Cuban Doctors to Treat Patients in Brazil for 3 More Years

Cuban doctor Elza Vega Rodriguez inspects a pregnant patient at the Health Center in the city of Piaus in the state of Bahia, north-eastern Brazil Nov. 20, 2013.

Brazil is extending for a further three years its “More Doctors” program (Programa Mais Médicos), which has brought thousands of foreign doctors—mostly Cubans—to a country in dire need of medical professionals, a government spokesperson said Friday.

The program, which aims to bring in more than 15,000 doctors a year to fill staff shortages in the country’s publically funded health system, imports medical professionals from abroad with the bulk coming from Cuba.

According to Brazil’s former health minister, Arthur Chioro, Cuban doctors now work in more than 70 percent of Brazil’s cities, and many of the countries remote communities.

Brazil has around 1.9 doctors per thousand people, according to World Bank figures in what’s one of the lowest doctor to population ratios in the world. Comparatively, Cuba has around 6.7 doctors per thousand people, the world’s highest number of doctors per capita.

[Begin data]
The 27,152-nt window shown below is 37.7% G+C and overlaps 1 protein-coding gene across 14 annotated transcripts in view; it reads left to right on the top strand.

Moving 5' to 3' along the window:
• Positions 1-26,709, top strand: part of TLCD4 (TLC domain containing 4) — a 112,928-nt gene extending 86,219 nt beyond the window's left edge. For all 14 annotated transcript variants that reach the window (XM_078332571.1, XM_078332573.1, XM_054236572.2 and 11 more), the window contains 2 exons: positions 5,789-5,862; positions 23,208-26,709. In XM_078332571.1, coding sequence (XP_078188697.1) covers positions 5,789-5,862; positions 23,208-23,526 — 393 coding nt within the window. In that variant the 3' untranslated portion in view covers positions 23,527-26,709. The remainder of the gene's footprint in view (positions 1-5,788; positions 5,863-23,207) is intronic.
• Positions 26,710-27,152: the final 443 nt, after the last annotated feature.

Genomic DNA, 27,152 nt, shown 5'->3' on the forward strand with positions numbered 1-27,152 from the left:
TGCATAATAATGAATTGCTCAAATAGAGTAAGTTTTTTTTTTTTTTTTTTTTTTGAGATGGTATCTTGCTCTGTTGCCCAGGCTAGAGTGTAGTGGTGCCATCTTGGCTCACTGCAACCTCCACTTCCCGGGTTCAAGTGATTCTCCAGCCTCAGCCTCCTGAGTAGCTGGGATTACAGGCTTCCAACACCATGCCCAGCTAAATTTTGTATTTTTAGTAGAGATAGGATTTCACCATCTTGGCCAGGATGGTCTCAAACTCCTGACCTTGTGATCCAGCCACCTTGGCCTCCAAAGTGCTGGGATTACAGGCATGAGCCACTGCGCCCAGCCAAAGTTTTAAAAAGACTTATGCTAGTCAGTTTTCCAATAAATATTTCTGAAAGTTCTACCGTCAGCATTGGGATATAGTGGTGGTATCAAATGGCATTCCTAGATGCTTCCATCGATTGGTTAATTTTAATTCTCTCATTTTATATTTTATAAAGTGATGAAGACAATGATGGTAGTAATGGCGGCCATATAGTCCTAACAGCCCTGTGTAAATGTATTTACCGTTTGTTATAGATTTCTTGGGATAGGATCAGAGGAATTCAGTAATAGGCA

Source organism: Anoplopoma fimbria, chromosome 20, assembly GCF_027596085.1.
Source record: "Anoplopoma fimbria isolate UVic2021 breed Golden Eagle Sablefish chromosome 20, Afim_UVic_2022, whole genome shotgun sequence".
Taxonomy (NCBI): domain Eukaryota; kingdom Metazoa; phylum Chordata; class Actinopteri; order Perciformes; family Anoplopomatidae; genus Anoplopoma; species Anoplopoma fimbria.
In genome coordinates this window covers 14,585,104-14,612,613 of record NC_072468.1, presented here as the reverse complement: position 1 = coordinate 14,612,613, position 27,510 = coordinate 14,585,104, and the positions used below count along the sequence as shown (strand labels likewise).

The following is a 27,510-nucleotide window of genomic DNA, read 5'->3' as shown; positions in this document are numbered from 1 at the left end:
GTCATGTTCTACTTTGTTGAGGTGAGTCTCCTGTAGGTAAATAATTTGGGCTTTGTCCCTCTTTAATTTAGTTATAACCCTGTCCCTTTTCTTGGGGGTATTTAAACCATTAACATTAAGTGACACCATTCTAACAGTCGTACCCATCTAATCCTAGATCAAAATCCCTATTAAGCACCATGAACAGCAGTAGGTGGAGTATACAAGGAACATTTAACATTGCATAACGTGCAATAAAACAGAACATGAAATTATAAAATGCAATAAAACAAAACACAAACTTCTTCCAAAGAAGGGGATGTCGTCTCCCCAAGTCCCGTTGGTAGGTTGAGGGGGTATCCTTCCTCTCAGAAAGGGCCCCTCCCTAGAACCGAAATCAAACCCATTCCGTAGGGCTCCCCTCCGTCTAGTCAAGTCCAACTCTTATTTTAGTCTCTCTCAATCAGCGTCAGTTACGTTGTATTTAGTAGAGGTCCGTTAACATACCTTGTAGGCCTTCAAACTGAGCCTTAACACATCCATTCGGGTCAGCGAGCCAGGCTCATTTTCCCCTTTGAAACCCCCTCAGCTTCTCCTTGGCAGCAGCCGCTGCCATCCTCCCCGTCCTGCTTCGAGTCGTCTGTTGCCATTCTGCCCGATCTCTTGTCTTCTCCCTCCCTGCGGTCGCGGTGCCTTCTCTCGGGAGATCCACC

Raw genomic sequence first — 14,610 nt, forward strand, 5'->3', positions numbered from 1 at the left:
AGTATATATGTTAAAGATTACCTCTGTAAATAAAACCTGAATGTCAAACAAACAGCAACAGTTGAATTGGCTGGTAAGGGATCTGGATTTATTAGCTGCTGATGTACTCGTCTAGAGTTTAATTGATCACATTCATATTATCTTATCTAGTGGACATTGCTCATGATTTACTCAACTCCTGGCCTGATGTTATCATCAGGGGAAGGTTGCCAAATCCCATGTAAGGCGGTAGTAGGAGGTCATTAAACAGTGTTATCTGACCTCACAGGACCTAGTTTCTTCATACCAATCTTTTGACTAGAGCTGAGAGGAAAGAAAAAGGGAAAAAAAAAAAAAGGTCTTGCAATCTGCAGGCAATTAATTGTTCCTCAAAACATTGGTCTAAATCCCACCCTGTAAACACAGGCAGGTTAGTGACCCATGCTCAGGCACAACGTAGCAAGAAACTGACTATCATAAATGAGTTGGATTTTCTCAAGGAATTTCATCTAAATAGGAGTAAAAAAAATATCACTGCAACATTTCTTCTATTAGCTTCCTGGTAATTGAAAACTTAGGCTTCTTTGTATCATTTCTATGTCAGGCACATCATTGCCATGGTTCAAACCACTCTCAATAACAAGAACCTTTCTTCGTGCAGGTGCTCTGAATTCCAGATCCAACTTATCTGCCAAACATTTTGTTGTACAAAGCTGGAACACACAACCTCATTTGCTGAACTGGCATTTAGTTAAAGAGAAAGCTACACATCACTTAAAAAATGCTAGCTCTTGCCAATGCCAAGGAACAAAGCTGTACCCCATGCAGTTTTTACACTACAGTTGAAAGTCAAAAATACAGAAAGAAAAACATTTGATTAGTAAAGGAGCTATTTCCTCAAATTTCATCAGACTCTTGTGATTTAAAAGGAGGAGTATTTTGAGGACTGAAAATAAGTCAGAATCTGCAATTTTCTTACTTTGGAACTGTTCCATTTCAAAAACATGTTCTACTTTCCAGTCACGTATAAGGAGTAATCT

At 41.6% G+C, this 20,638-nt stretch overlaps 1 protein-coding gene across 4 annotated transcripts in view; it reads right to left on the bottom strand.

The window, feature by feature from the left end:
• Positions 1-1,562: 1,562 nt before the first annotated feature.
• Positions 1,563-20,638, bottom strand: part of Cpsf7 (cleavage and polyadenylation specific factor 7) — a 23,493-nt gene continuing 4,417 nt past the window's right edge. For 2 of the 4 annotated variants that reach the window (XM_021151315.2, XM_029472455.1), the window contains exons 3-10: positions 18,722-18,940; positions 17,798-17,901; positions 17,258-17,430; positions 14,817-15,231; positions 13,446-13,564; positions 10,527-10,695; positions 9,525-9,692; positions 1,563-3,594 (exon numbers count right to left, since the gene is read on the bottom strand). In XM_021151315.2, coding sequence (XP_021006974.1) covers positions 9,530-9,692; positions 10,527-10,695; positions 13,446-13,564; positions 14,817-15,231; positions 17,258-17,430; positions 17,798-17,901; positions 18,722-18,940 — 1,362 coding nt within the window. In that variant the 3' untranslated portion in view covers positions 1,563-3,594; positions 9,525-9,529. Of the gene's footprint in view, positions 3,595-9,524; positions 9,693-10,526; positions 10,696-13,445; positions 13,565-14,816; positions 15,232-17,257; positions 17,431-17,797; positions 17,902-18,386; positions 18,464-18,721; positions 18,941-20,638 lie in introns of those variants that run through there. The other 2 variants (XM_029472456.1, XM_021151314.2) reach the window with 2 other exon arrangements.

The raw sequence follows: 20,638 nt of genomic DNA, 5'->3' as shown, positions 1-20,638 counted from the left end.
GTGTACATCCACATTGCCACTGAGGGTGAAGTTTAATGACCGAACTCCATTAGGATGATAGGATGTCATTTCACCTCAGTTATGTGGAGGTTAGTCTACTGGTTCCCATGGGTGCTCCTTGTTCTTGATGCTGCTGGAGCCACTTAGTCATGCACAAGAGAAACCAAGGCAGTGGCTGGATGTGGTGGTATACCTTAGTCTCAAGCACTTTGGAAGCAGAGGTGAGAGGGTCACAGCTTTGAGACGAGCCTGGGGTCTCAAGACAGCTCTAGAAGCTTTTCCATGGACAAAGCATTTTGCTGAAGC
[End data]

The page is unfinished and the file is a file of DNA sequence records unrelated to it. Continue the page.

The program was started by the Brazilian government to boost the number of doctors working in remote areas of the country where qualified native doctors hesitate to venture.

Initiatives similar to the “More Doctors” program in Brazil have been implemented by Ecuador and Venezuela who have begun importing medical professionals from abroad and, like Brazil, most of their foreign doctors hail from Cuba.


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